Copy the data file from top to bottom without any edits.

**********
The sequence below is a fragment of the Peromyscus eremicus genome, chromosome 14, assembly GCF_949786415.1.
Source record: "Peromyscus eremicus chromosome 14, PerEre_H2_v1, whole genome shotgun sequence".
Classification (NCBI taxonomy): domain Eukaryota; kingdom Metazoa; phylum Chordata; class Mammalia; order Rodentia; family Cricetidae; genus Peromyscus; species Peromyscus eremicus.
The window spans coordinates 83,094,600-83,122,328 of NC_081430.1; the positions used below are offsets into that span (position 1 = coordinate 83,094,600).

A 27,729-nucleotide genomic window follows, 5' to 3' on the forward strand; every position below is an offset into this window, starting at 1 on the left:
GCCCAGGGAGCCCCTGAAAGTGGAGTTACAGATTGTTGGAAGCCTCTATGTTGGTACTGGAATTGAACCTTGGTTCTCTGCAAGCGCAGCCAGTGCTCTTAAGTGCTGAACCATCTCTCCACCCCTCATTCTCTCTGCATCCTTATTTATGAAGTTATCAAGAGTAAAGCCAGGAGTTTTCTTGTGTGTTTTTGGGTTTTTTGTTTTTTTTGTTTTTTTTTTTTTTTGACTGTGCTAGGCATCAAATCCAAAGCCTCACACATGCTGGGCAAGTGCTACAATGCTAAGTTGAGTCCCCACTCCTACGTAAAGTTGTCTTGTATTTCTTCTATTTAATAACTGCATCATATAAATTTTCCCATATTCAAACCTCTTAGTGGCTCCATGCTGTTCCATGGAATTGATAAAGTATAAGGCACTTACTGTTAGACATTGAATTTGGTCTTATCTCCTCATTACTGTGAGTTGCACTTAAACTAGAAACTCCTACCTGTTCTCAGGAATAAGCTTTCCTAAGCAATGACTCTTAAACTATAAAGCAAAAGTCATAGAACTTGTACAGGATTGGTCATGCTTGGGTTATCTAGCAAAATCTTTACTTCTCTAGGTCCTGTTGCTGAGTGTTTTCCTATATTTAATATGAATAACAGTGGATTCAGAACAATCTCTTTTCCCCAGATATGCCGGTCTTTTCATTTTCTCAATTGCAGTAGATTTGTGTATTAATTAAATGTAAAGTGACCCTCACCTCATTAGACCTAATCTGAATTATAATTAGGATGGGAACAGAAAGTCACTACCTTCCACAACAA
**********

The sequence below is a fragment of the Peromyscus eremicus genome, chromosome 14, assembly GCF_949786415.1.
Source record: "Peromyscus eremicus chromosome 14, PerEre_H2_v1, whole genome shotgun sequence".
Classification (NCBI taxonomy): domain Eukaryota; kingdom Metazoa; phylum Chordata; class Mammalia; order Rodentia; family Cricetidae; genus Peromyscus; species Peromyscus eremicus.
The window spans coordinates 83,094,600-83,122,328 of NC_081430.1; the positions used below are offsets into that span (position 1 = coordinate 83,094,600).

A 27,729-nucleotide genomic window follows, 5' to 3' on the forward strand; every position below is an offset into this window, starting at 1 on the left:
GCCCAGGGAGCCCCTGAAAGTGGAGTTACAGATTGTTGGAAGCCTCTATGTTGGTACTGGAATTGAACCTTGGTTCTCTGCAAGCGCAGCCAGTGCTCTTAAGTGCTGAACCATCTCTCCACCCCTCATTCTCTCTGCATCCTTATTTATGAAGTTATCAAGAGTAAAGCCAGGAGTTTTCTTGTGTGTTTTTGGGTTTTTTGTTTTTTTTGTTTTTTTTTTTTTTTGACTGTGCTAGGCATCAAATCCAAAGCCTCACACATGCTGGGCAAGTGCTACAATGCTAAGTTGAGTCCCCACTCCTACGTAAAGTTGTCTTGTATTTCTTCTATTTAATAACTGCATCATATAAATTTTCCCATATTCAAACCTCTTAGTGGCTCCATGCTGTTCCATGGAATTGATAAAGTATAAGGCACTTACTGTTAGACATTGAATTTGGTCTTATCTCCTCATTACTGTGAGTTGCACTTAAACTAGAAACTCCTACCTGTTCTCAGGAATAAGCTTTCCTAAGCAATGACTCTTAAACTATAAAGCAAAAGTCATAGAACTTGTACAGGATTGGTCATGCTTGGGTTATCTAGCAAAATCTTTACTTCTCTAGGTCCTGTTGCTGAGTGTTTTCCTATATTTAATATGAATAACAGTGGATTCAGAACAATCTCTTTTCCCCAGATATGCCGGTCTTTTCATTTTCTCAATTGCAGTAGATTTGTGTATTAATTAAATGTAAAGTGACCCTCACCTCATTAGACCTAATCTGAATTATAATTAGGATGGGAACAGAAAGTCACTACCTTCCACAACAA